Title: Apple Addresses Zero-Day Flaw in iOS and iPadOS with Security Patches
In a recent development, Apple has rolled out security patches to address a new zero-day flaw in iOS and iPadOS. This vulnerability, tracked as CVE-2023-42824, has been actively exploited in the wild. Apple has taken swift action to enhance security checks and protect its users from potential attacks.
The Zero-Day Flaw and Its Impact
The zero-day flaw, CVE-2023-42824, is a kernel vulnerability that could allow a local attacker to elevate their privileges. Apple acknowledged the issue and promptly released security patches to address the problem. The company advised that the flaw may have been actively exploited against versions of iOS before iOS 16.6.
While specific details regarding the attacks and the identity of the threat actors remain unknown, successful exploitation of the vulnerability likely requires the attacker to have already gained initial access through other means.
Additional Security Fixes
Apple’s latest update also includes fixes for another vulnerability, CVE-2023-5217, which affects the WebRTC component. This vulnerability, identified as a heap-based buffer overflow in the VP8 compression format in libvpx, was previously reported by Google. With these patches, Apple continues to prioritize the security of its users.
Devices Receiving Updates
The security patches, iOS 17.0.3 and iPadOS 17.0.3, are available for the following devices:
– iPhone XS and later
– iPad Pro 12.9-inch 2nd generation and later, iPad Pro 10.5-inch, iPad Pro 11-inch 1st generation and later, iPad Air 3rd generation and later, iPad 6th generation and later, and iPad mini 5th generation and later.
Apple’s Proactive Approach to Addressing Zero-Days
The recent security patches mark the 17th actively exploited zero-day flaw addressed by Apple since the beginning of this year. Apple’s commitment to addressing vulnerabilities promptly and ensuring the security of its software is commendable.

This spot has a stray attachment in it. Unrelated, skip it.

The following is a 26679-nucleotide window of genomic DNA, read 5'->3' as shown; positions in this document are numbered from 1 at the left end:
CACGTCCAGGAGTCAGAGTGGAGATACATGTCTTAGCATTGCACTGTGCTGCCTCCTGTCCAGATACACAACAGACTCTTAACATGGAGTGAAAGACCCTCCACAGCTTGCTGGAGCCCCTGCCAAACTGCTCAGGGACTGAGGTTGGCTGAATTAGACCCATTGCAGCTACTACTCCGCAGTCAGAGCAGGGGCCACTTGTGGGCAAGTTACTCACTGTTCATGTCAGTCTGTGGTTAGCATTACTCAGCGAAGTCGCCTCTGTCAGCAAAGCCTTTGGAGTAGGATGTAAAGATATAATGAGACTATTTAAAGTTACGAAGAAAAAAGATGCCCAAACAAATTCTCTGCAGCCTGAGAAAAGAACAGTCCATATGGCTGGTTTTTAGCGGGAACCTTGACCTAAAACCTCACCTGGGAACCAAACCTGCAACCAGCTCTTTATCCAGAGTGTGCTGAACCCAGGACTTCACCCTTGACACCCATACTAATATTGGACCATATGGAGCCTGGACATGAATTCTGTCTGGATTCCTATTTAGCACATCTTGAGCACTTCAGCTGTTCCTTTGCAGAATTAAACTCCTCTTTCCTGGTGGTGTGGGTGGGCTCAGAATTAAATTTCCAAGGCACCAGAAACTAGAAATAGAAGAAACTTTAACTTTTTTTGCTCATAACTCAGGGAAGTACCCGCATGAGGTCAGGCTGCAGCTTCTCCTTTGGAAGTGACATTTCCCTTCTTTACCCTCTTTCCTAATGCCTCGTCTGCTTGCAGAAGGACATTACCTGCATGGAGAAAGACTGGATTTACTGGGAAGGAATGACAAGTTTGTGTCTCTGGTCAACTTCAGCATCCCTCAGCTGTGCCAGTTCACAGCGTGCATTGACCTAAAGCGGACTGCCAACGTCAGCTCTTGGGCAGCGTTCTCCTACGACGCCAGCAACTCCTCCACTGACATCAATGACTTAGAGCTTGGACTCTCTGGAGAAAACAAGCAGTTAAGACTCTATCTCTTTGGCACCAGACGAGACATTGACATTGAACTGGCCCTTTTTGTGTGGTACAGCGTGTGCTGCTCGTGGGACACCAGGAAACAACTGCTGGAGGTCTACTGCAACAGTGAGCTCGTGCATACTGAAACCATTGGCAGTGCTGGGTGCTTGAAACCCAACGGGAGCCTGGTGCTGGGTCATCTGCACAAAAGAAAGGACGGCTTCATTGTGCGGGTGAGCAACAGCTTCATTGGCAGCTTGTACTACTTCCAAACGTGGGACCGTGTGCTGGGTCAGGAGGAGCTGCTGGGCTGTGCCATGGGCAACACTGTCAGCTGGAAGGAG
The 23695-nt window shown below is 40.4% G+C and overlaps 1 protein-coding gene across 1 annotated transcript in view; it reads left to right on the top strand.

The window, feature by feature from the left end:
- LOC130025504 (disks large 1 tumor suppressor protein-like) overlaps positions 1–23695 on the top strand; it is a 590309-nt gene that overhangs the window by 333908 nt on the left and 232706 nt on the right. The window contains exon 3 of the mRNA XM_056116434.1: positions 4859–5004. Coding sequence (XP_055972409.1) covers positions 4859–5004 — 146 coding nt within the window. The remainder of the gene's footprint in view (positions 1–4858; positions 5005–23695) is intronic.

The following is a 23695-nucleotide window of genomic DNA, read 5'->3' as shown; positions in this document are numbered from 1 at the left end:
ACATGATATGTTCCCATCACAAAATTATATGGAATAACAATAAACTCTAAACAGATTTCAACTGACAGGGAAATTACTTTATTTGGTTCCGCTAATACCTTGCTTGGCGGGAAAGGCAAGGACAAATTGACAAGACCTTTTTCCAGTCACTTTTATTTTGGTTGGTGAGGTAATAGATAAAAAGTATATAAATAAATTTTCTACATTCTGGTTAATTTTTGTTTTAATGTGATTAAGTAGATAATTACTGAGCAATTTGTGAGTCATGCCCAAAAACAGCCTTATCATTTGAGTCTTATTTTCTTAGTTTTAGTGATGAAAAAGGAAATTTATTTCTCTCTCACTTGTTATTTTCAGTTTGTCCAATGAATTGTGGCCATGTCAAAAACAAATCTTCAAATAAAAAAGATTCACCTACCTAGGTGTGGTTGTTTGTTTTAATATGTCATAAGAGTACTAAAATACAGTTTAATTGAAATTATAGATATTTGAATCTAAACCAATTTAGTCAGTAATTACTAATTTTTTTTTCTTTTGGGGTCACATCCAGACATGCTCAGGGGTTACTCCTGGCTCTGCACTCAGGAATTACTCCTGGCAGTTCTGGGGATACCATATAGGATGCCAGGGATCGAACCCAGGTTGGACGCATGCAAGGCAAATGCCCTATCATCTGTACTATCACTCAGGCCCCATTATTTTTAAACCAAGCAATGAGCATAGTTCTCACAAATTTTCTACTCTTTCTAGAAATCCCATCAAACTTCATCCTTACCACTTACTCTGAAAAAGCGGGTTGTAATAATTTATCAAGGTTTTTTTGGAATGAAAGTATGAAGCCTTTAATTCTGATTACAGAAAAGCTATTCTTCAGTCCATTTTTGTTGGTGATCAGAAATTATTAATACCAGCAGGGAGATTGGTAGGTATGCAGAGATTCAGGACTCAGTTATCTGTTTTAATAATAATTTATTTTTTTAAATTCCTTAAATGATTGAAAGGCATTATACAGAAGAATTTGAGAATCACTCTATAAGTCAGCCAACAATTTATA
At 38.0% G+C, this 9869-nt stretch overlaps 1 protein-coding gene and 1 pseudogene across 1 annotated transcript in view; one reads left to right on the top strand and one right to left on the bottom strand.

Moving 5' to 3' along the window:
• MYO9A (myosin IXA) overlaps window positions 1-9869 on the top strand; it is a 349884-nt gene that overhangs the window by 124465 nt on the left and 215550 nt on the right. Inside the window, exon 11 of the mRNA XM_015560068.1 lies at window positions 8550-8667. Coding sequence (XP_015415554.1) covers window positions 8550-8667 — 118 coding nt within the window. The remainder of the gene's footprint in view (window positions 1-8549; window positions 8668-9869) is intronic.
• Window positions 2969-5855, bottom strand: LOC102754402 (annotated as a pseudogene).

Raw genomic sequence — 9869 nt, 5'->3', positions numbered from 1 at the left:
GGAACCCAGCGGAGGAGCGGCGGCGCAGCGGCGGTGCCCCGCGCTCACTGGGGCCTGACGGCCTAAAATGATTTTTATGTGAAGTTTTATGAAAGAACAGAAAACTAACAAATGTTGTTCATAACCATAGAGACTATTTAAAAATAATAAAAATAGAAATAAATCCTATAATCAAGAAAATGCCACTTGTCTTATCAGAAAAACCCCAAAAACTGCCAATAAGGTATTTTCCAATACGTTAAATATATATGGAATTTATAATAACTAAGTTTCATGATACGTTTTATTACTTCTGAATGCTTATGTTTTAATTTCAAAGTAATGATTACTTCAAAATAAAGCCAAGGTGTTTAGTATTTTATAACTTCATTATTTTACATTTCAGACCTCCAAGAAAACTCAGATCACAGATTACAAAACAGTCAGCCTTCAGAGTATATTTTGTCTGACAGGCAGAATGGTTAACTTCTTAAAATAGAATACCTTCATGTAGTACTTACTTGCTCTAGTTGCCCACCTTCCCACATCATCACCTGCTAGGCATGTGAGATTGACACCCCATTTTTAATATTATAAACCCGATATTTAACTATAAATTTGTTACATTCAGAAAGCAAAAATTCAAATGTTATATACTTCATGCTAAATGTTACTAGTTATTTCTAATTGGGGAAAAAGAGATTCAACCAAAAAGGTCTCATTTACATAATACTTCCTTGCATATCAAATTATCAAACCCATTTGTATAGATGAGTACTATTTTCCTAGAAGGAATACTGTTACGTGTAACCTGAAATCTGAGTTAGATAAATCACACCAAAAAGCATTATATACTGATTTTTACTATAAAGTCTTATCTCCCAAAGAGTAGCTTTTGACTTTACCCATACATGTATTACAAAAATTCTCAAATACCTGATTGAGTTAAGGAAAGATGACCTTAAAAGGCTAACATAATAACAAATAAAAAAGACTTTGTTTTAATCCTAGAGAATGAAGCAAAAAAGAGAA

Previous Incidents and Potential Connections
This update arrives two weeks after Apple released fixes for three other zero-day vulnerabilities (CVE-2023-41991, CVE-2023-41992, and CVE-2023-41993) that were reportedly exploited by an Israeli spyware vendor named Cytrox. These vulnerabilities were used to deliver the Predator malware onto the iPhone belonging to an Egyptian member of parliament, Ahmed Eltantawy.
Of particular interest is the fact that CVE-2023-41992 also points to a kernel flaw that allows local attackers to achieve privilege escalation. It is yet to be determined if there is any connection between CVE-2023-42824 and CVE-2023-41992, and if the former serves as a patch bypass for the latter.
Infrastructure Similarities and Recommendations
Recent analysis by Sekoia highlighted infrastructure similarities between customers of Cytrox and another spyware company called Candiru (aka Karkadann). It is possible that these companies may be using similar spyware technologies. As a precaution, Apple users at risk of being targeted are advised to enable Lockdown Mode to minimize their exposure to mercenary spyware exploits.
Apple’s swift response in rolling out security patches to address the zero-day flaw in iOS and iPadOS demonstrates its dedication to user security. With these patches, the company aims to protect its users from potential attacks and maintain the integrity of its software. It is essential for Apple users to stay updated with the latest security measures and promptly install relevant updates to ensure their devices’ safety.